Plasma Transferred Arc (PTA) welding is a versatile method of depositing high-quality metallurgically fused deposits on relatively low cost surfaces. Soft alloys, medium and high hardness materials, and carbide composites can be deposited on a variety of substrates to achieve diverse properties such as mechanical strength, wear and corrosion resistance, and creep.
PTA weldinging has significant advantages over traditional welding processes such as oxyfuel (OFW) and gas tungsten arc welding (GTAW).
Benefits of PTA:
• PTA is easily automated, providing a high degree of reproducibility.
• PTA allows precise metering of metallic powder feedstocks, resulting in lesser material quantity used compared to other welding processes.
• PTA permits precise control of important weld parameters (i.e. powder feed rates, gas flow rates, amperage, voltage, and heat input), ensuring consistency from lot to lot. Controlled heat input ensures weld dilutions that can be controlled from 5-7%.
• PTA produces alloy deposits that are tougher and more corrosion resistant then counterparts laid down by GTAW or OFW processes. Weld deposits are characterized by very low levels of inclusions, oxides, and discontinuities.
• PTA produces smooth deposits that significantly reduce required post weld machining.
• PTA parameters can be adjusted to provide a variety of deposits in thicknesses from 1.2 to 2.5 mm (0.05 to 0.10 in.) or higher. These can be deposited by a single pass at a rate of 1 kg/h up to 13 kg/h depending upon torch, powder and application.
Oil & Gas
The perpetual demand for oil and gas pushes companies to optimize the extraction process to be as efficient as possible. Various components of drilling hammers used in oil extraction experience abrasion from mud, metal-to-metal wear and erosion. To combat excessive wear, drilling hammers are hardfaced with composite alloys of tungsten carbide, dispersed in a nickel or cobalt-based matrix. Plasma transferred arc (PTA)deposits of Ni-Cr-B-Si alloys are used to combat wear on plungers, sleeves, sucker rods and seals of mud pumps and submersible pumps.
In the refining sector, cobalt-based alloys applied by PTA are used extensively to combat wear, erosion, abrasion and corrosion.
The hardfacing of engine valve seats, which is a high volume process, was originally done using Oxyfuel welding (OFW) and gas tungsten arc welding (GTAW) processes. Since the 1980s, hardfacing of engine valves has moved steadily to PTA due to consistently repeatable quality, productivity and enhanced deposit characteristics.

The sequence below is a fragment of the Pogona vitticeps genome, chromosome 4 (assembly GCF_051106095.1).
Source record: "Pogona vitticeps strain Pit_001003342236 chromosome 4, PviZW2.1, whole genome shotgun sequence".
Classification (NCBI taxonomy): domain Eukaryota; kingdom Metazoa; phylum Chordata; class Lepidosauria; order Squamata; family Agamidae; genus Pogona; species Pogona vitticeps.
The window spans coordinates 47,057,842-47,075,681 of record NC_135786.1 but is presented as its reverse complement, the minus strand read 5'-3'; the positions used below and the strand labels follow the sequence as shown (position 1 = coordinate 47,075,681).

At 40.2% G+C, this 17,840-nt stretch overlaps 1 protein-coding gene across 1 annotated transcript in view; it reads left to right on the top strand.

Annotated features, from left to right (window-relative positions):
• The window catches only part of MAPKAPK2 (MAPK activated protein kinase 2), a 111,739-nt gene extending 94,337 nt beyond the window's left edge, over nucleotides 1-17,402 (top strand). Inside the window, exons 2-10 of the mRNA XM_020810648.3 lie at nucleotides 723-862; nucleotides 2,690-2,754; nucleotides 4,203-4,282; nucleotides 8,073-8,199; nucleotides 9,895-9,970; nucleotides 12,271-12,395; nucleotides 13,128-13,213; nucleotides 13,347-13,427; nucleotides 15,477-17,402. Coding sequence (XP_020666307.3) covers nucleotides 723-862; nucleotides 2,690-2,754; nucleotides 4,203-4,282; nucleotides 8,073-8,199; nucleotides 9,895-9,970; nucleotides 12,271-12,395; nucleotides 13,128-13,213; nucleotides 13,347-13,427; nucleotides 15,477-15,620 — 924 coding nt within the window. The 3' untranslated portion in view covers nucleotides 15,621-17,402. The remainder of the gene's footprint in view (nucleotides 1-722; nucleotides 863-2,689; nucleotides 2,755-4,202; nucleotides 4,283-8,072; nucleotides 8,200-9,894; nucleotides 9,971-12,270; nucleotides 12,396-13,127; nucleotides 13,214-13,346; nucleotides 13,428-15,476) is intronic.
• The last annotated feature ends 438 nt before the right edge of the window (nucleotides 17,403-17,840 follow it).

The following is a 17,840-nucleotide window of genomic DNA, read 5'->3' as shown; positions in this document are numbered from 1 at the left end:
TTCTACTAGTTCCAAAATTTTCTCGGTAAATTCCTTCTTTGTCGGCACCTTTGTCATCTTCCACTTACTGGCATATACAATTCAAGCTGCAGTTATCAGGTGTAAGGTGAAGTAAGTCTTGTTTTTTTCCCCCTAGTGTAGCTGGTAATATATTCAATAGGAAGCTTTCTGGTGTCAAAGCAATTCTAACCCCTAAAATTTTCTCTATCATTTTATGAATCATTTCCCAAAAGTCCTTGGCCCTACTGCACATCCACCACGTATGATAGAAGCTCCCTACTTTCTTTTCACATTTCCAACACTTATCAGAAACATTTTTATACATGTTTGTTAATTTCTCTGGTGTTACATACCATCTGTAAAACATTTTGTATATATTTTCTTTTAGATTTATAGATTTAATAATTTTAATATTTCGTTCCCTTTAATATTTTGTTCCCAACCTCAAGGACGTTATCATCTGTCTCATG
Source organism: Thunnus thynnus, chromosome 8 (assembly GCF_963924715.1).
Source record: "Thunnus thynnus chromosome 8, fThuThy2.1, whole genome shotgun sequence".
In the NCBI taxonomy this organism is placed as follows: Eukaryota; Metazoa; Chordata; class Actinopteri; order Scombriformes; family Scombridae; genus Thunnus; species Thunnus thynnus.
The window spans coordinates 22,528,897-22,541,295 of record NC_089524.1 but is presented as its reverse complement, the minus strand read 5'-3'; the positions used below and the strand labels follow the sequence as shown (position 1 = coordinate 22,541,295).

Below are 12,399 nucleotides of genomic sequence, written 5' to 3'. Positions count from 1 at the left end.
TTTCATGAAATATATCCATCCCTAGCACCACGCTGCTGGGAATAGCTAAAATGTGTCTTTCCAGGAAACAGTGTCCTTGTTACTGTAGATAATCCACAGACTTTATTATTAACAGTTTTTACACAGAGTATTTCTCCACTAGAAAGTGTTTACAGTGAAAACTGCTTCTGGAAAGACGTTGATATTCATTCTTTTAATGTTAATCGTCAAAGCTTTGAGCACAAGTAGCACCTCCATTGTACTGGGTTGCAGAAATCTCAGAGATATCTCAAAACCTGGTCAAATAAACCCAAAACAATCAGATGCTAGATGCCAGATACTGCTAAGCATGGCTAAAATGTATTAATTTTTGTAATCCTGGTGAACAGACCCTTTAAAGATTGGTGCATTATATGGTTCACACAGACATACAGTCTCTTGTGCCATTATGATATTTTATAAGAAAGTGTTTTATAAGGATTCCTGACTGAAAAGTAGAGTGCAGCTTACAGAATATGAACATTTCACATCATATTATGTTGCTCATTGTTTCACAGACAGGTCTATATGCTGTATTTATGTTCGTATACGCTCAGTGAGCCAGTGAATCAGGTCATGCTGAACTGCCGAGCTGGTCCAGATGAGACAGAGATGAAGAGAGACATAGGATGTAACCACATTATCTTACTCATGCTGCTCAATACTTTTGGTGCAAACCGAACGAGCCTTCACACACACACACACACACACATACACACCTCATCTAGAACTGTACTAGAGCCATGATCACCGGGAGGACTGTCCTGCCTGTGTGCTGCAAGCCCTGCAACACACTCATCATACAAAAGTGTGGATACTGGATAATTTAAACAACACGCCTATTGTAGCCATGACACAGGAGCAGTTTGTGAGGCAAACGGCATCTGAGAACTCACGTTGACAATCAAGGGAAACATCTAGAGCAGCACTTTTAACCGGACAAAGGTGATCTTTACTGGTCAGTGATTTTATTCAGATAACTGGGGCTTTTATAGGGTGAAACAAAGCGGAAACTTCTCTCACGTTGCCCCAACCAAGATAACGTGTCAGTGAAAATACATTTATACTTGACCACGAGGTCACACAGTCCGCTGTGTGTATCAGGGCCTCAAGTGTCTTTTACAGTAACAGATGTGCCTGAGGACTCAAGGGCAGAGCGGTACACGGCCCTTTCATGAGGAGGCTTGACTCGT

Engine valve seats experience a variety of wear modes such as erosion, adhesion, galling, corrosion and fatigue. Demands like fuel efficiency, power-to-volume rating increase, and fuel quality impose further strain on the valves. Cobalt-based alloys, such as Stellite® F and Stellite® 6, have proven effective under these circumstances. Now, a host of cobalt-based alloys are used in the automotive industry for wear resistance.
Internal combustion engine valve manufacturers are consumers of cobalt alloys for hardfacing applications. Precise control of the hardfacing alloys that go into each valve is of paramount importance from a cost standpoint. The metering of the alloy must be controlled to a fraction of a gram, and PTA offers the advantage of precise feed stock delivery, consistent hard face quality, and low rejection rates.
In addition to cobalt-based alloys, several nickel-based alloys that depend on borides and carbides for hardness are also used for hardfacing engine valves.
The steam cycle of power generators contains generators, turbines, and pumps that handle steam and water. This requires a variety of control, safety, and shut off systems. The most significant wear occurs in steam and water valves, which experience high-pressure, high temperatures, and metal-to-metal wear at seating areas. For efficiency, valve seats and spindles need to inhibit oxidation on the surface, which otherwise causes sticking.
PTA deposits of cobalt-based alloys are used extensively on valve seats and faces due to high resistance to metal-to-metal adhesive and erosive wear. Cobalt alloys also retain hardness at temperatures ranging from 550°C or higher.
Cobalt alloys are deposited on the leading edges of turbine blades to combat the effects of liquid droplet erosion due to condensing steam. Cobalt-based alloys perform well on high-pressure steam turbine nozzles and induced draft fan blades.